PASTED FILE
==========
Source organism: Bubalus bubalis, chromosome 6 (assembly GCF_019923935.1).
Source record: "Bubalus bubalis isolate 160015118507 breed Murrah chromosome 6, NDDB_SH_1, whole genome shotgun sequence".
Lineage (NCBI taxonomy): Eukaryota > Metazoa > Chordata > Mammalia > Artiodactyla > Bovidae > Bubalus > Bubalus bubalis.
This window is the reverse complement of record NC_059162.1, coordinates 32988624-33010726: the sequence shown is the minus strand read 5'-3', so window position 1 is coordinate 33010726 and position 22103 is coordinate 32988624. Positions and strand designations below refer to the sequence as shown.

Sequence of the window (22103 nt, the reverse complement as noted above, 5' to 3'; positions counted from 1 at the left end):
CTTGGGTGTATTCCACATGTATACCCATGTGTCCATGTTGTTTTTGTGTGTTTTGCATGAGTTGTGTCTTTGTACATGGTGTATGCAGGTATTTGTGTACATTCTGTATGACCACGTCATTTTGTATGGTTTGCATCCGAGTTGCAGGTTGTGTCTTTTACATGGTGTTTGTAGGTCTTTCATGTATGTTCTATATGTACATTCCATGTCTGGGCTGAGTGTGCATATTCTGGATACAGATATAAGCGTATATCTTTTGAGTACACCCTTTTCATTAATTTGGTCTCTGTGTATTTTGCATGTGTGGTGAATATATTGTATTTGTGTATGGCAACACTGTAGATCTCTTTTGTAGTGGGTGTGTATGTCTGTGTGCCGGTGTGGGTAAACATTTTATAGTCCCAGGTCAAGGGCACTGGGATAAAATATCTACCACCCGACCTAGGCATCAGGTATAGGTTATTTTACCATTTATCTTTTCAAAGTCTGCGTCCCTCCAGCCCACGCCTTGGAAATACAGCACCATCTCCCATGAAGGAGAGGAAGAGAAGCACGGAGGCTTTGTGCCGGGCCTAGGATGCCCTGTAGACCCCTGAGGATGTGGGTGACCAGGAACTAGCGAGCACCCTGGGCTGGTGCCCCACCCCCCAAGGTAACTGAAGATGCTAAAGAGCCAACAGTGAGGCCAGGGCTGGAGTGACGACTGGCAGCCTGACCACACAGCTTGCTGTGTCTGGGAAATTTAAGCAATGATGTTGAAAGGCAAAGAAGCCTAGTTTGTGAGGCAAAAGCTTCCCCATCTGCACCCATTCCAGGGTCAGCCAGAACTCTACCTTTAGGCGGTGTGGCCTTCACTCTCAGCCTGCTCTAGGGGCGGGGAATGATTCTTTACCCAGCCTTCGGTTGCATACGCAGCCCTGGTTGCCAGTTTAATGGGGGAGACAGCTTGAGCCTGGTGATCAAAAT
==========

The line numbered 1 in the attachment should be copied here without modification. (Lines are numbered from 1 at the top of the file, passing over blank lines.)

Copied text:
Source organism: Bubalus bubalis, chromosome 6 (assembly GCF_019923935.1).